Thursday’s town hall was a salute to Black history month from four distinguished leaders. The institution presidents of Howard University, Spelman College, South Carolina State University, and Florida A&M University gathered on Zoom and Facebook live for a highly anticipated event.
Despite the global pandemic requiring the town hall to be virtual, it was one to remember. SCSU’s President James E. Clark, Spelman’s President Mary Schmidt Campbell, Ph. D, Howard University’s Dr. Wayne Fredrick, and FAMU’s President Larry Robinson, Ph.D., were the panelists for the evening.
Black history month is a joyous month for those who embrace their Black culture and an even greater month for those who attend historically Black colleges and universities.
In an exclusive interview with President Robinson, he says the Black history month gives us all a chance to “recharge and embrace” our culture and each other.
“To me, Black history month is an opportunity for the rest of the world to learn what Black people already know,” said Robinson.
Carmen Cummings was the perfect host for the occasion with her charisma and phenomenal talking points. She posed questions that were relevant to the current state of our nation and the correlation with HBCUs.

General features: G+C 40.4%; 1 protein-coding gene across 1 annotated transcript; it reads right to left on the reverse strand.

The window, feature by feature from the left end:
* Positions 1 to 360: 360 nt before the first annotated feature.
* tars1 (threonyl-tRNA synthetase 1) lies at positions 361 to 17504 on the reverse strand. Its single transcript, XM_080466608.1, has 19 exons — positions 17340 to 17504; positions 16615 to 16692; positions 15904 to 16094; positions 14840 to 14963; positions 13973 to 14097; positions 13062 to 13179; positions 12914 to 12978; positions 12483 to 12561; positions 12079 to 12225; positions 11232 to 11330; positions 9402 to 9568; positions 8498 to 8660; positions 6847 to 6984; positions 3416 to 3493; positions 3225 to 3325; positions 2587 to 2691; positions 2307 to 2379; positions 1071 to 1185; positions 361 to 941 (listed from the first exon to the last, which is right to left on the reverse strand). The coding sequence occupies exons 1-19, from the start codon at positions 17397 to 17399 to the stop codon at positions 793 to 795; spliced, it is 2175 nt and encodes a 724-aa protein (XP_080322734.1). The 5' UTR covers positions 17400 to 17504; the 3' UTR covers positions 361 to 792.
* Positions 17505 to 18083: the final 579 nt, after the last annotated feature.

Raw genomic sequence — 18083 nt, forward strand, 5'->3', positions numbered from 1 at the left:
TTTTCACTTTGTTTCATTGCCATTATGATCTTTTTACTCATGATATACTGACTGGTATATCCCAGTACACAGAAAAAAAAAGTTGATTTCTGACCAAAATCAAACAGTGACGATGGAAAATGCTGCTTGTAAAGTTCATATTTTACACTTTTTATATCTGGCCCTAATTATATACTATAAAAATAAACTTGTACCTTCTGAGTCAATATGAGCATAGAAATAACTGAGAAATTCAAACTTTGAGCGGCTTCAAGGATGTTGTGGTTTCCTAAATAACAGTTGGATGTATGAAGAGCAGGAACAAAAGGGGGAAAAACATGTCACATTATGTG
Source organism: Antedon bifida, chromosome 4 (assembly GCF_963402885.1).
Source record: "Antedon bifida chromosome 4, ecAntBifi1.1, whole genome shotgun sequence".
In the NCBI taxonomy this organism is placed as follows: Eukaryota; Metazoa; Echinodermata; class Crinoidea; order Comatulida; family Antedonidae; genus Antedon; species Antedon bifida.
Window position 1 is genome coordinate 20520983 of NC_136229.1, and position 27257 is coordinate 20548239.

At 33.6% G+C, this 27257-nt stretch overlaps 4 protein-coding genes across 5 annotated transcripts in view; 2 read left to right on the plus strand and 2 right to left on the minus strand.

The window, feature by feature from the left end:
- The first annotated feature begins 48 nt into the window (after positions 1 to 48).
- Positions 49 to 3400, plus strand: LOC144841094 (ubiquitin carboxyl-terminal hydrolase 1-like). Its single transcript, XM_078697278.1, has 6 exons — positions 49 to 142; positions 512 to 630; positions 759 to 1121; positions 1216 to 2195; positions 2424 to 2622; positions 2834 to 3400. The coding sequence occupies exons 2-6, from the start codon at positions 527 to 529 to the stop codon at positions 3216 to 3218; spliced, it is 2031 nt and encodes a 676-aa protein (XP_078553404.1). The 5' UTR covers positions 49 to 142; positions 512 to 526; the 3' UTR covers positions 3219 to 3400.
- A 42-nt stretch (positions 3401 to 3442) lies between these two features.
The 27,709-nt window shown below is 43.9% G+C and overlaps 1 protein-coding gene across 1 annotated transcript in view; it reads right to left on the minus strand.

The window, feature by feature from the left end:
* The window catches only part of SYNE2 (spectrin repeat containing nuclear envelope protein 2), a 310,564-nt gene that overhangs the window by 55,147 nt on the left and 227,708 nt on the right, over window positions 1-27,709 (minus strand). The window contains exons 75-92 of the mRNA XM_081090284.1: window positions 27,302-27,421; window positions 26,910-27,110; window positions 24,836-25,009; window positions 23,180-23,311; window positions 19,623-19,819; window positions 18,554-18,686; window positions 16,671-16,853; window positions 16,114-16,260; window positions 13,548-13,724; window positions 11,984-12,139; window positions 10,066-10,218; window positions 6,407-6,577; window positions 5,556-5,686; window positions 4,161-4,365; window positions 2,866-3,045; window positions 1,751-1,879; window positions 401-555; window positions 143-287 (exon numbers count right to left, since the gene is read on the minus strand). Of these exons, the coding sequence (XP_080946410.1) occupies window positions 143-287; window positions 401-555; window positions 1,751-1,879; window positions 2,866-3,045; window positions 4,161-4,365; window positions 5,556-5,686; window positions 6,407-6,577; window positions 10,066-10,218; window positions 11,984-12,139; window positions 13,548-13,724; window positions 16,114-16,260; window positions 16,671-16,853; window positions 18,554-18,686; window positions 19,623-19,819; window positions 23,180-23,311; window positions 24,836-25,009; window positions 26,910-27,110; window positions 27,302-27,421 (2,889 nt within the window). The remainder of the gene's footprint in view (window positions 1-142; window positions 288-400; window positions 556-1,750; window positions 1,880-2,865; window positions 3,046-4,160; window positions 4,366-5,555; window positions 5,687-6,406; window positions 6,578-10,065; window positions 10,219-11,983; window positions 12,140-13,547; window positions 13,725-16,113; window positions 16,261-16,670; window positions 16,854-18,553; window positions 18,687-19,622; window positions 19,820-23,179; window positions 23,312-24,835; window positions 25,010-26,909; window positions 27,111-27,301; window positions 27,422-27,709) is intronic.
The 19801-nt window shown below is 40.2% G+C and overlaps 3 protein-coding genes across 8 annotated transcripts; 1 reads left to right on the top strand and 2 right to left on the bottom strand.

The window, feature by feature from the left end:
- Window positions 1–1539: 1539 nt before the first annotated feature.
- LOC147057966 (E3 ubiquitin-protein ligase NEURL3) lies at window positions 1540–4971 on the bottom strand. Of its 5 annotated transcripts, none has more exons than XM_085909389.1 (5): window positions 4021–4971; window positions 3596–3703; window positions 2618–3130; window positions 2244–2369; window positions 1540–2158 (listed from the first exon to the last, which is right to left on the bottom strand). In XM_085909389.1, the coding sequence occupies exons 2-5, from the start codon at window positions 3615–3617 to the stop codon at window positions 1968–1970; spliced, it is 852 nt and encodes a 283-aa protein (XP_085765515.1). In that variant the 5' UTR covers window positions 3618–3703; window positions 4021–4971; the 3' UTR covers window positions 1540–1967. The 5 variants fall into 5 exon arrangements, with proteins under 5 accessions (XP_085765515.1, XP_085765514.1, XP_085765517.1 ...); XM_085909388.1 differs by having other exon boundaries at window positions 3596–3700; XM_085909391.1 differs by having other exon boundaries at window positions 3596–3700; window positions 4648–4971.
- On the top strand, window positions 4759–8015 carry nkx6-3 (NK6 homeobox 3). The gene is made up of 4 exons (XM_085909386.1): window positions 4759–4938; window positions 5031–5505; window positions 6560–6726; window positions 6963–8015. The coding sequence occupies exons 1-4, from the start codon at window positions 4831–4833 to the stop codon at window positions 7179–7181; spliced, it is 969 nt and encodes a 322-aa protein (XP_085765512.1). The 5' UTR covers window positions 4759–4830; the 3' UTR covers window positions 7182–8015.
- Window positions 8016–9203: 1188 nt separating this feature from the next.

President Campbell commended the marvelous ladies at Spelman, past and present, who are an essential part of history. From sit-ins during the civil rights movement to dominating the congressional vote, they make the changes they want to see.
She goes on to describe the Spelman student and faculty involvement in Stacey Abrams’ rise to triumph. Abrams lost the Georgia governor election and took the defeat to fuel her work that turned the Georgia senate from red to blue.
Dr. Wayne Fredrick told a heart-harming memory of his experience sitting with Vice President Kamala Harris and her family at the inauguration last month. He talked about Harris’ unaverred success that has prevailed since her days at Howard.
South Carolina state’s President, Mr. James Clark, explained the university’s procedures to protect the students from becoming infected or spreading the virus. He expressed his thoughts about the vaccine and how medical malpractice in the Black community has affected Black people’s perspectives on receiving it.
Robinson said the town hall’s most significant takeaway is to appreciate these wonderful institutions that have sculpted Black history.
“HBCUs have created thoughtful and forward-thinking leaders who are bound to be great,” said Robinson.
Without the current global pandemic, Robinson says he doesn’t know if this town hall would have been possible with four busy people having to work their schedules around flying to Tallahassee and speaking in Lee Hall.
“Despite all our busy schedules, it was amazingly easy to plan this event, and I am so happy that everybody was able to volunteer their time, ideas, and stories tonight,” said Robinson.
Spelman President, Dr. Campbell, concludes her comments for the evening with, “I have great hope for the future of HBCUs.”